Both Iina Niinivaara and Aino Virtanen consider the project hatchery course a pivotal moment in their study path. Elina Asukas felt the same in her Professional Sales studies at Turku University of Applied Sciences. After the first course, each of the three students went on to become a group supervisor for the project hatcheries and, subsequently, a student teacher.

Elina Asukas was so inspired by the project hatcheries that she was determined to become a group supervisor. The supervisors are sophomores who support the project hatchery groups. Supervisors check attendance, give tips when the groups face problems and report group activities to the teacher. Asukas feels that acting as a group supervisor for the project hatchery was the best course in all of her studies.

− You learn so much about yourself. How you respond to certain situations, how you give and receive feedback. When supporting a group, positivity goes a long way, says Asukas.

Positivity goes a long way.

The hatchery participants make all the project-related decisions. The group supervisor only gives advice and options for different directions.

A student who has acted as a group supervisor may enquire after a chance to act as a student teacher for the hatchery course during their third year of studies. This task means even more responsibility.

Recently graduated, Asukas now works as an administrative assistant for project hatcheries. Her duties include planning the practical side of the course and helping to coach new group supervisors.

− I really like this concept. I enjoy witnessing different types of people from different fields working on a practical project together. The project means more than superficial work; you get to interact with people on a deeper level, says Asukas.

Elina Asukas says that the learning path is the most important element in project hatcheries.

Benefits for finding employment

At its best, the project hatchery course also helps students find work. Aino Virtanen and Iina Niinivaara found permanent jobs before graduating. Virtanen is a structural engineer and Niinivaara a sales engineer.

− Whenever I had job interviews, I noticed that employers were interested in project hatcheries. They kept asking about it and I realized that employers appreciate jobseekers who know how to work in a team, says Virtanen.

Niinivaara had similar experiences. She believes that her study background may be why she has been given responsibility and employers have trusted her skills.

Employers appreciate jobseekers who know how to work in a team.

− The topic came up at work when I wanted to continue as a student teacher in project hatcheries alongside my job. The people at work know that I’ve played an important role at school and that I’m committed to what I’m doing. I feel like that has had a positive impact.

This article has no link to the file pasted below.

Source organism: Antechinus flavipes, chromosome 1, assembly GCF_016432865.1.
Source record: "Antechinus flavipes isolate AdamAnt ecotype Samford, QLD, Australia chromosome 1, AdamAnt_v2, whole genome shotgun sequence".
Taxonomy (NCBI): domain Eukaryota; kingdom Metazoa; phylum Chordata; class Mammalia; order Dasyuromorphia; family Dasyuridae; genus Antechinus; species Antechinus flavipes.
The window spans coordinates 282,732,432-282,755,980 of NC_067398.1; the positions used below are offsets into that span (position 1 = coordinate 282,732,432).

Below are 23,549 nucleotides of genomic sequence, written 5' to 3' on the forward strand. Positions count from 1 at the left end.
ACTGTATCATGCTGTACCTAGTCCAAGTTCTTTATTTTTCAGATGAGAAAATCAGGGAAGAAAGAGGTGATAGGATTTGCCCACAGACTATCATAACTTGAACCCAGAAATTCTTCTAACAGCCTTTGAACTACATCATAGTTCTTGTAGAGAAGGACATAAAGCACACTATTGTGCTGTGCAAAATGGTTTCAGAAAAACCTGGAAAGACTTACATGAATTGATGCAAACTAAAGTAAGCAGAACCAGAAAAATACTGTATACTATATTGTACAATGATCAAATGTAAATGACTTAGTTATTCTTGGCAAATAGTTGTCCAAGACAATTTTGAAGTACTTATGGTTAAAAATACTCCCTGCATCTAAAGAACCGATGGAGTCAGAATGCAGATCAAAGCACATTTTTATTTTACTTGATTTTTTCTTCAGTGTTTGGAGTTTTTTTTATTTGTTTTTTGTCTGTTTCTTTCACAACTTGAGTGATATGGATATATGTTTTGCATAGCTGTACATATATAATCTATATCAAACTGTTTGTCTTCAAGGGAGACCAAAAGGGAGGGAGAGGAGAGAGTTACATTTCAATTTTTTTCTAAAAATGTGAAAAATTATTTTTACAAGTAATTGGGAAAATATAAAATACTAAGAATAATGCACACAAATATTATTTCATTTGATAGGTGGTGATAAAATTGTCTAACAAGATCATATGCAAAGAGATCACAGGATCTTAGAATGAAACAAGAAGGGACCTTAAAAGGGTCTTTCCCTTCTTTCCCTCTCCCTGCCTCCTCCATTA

She is now working on a thesis on the project hatchery concept and students’ thoughts and experiences of the course. Niinivaara finds that the study path from project hatcheries to a student teacher has made her more confident and boosted her professional pride as well as her competitive strength in working life. According to Niinivaara, knowing that you are able to organize large groups of people is an asset in and of itself. Moreover, both Niinivaara and Virtanen feel that they learned to organize and plan their work in a linear fashion.

What advice would Niinivaara give to freshmen starting their own project hatcheries in the autumn?

− The only way to grow is to go out of your comfort zone. You can make the discomfort zone your new comfort zone, she says.

Doubling the hatchery groups

The project hatchery group of Turku University of Applied Sciences stems from the year 2008 and the Sepänkatu campus. The concept has been developed year by year. In the development work, some of the responsibility has been shifted from the teachers to the group supervisors and attention has been paid to clarifying the goals of the course for the students.

Last year, the project hatchery operations were expanded from the Sepänkatu campus to ICT-City and Lemminkäisenkatu. The project hatcheries have previously been attended by about 600 students, but last year, for the first time, the course was attended by nearly 1,300 students. The change is immense and the number of hatchery groups has practically been doubled. Next autumn, the goal is to form 100 hatchery groups.

The topics for the project hatcheries come from in-house research groups, in other words the so-called RDI (Research, Development and Innovation) projects. As the topics given to the groups are broad and general, the students do not need to possess any field-specific expertise yet. This makes each student equal.

− The goals of the course are explained to the project hatchery groups, but each student still needs to personally realize the benefits of the course, says Senior Lecturer Meiju Keinänen.

Meiju Keinänen leads the Practice-based pedagogy research group that launched at the beginning of the year.

In the projects, each group is given free rein. The group supervisor and the teacher provide support. The project hatcheries also include a theoretical section where students form study circles.

The project hatchery course of Turku University of Applied Sciences is an innovation pedagogy method. Innovation pedagogy is a learning approach utilizing a new way of understanding, producing and using information to generate innovative professional skills.

Why is innovation important?

− The world we live in requires innovation. We are living in an era of climate crisis and ageing baby boomers. Businesses are trying to keep up with constant change and competition. Innovation is the only solution to these problems. Global challenges need a multidisciplinarity approach and a different way of working, says Keinänen.

Continuous learning is hugely important as students must be ready to tackle future work that we cannot even predict yet. Preparedness for change includes the ability to work with different people and manage tasks as project-like entities.

− Educational institutions rarely focus on such skills. At Turku University of Applied Sciences, the learning environment and all of our studies have been built in line with innovation pedagogy. The project hatcheries are a quick way to learn our ways of working.

A new feature is the third-year Capstone course attended by all the Engineering and Business students. In this course, the tasks given to the project groups come directly from businesses.

Images: Mari Loikkanen and Martti Komulainen